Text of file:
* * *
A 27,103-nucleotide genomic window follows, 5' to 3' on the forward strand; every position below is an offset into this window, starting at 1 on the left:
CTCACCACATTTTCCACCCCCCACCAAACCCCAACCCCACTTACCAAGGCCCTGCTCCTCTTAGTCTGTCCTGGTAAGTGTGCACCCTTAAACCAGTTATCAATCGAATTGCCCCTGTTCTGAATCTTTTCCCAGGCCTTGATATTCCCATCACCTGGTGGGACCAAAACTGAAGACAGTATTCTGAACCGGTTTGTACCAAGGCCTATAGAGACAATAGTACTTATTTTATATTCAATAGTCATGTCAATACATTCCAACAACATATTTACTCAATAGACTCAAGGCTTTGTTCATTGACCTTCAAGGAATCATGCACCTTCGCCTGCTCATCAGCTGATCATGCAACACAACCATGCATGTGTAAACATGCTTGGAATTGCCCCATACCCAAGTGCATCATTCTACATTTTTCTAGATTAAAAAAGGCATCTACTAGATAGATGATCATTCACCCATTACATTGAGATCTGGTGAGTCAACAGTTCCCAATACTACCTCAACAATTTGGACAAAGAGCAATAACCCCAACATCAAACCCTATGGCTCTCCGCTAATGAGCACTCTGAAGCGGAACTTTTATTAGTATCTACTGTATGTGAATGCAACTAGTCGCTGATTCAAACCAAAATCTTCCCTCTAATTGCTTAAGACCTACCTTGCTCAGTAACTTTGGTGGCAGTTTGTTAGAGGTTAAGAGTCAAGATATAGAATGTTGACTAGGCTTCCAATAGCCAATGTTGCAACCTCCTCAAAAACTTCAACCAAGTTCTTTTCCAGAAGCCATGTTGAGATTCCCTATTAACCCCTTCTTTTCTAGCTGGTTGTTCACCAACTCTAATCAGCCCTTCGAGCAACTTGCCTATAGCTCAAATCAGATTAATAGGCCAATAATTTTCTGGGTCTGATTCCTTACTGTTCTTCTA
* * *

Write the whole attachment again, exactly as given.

A 27,103-nucleotide genomic window follows, 5' to 3' on the forward strand; every position below is an offset into this window, starting at 1 on the left:
CTCACCACATTTTCCACCCCCCACCAAACCCCAACCCCACTTACCAAGGCCCTGCTCCTCTTAGTCTGTCCTGGTAAGTGTGCACCCTTAAACCAGTTATCAATCGAATTGCCCCTGTTCTGAATCTTTTCCCAGGCCTTGATATTCCCATCACCTGGTGGGACCAAAACTGAAGACAGTATTCTGAACCGGTTTGTACCAAGGCCTATAGAGACAATAGTACTTATTTTATATTCAATAGTCATGTCAATACATTCCAACAACATATTTACTCAATAGACTCAAGGCTTTGTTCATTGACCTTCAAGGAATCATGCACCTTCGCCTGCTCATCAGCTGATCATGCAACACAACCATGCATGTGTAAACATGCTTGGAATTGCCCCATACCCAAGTGCATCATTCTACATTTTTCTAGATTAAAAAAGGCATCTACTAGATAGATGATCATTCACCCATTACATTGAGATCTGGTGAGTCAACAGTTCCCAATACTACCTCAACAATTTGGACAAAGAGCAATAACCCCAACATCAAACCCTATGGCTCTCCGCTAATGAGCACTCTGAAGCGGAACTTTTATTAGTATCTACTGTATGTGAATGCAACTAGTCGCTGATTCAAACCAAAATCTTCCCTCTAATTGCTTAAGACCTACCTTGCTCAGTAACTTTGGTGGCAGTTTGTTAGAGGTTAAGAGTCAAGATATAGAATGTTGACTAGGCTTCCAATAGCCAATGTTGCAACCTCCTCAAAAACTTCAACCAAGTTCTTTTCCAGAAGCCATGTTGAGATTCCCTATTAACCCCTTCTTTTCTAGCTGGTTGTTCACCAACTCTAATCAGCCCTTCGAGCAACTTGCCTATAGCTCAAATCAGATTAATAGGCCAATAATTTTCTGGGTCTGATTCCTTACTGTTCTTCTA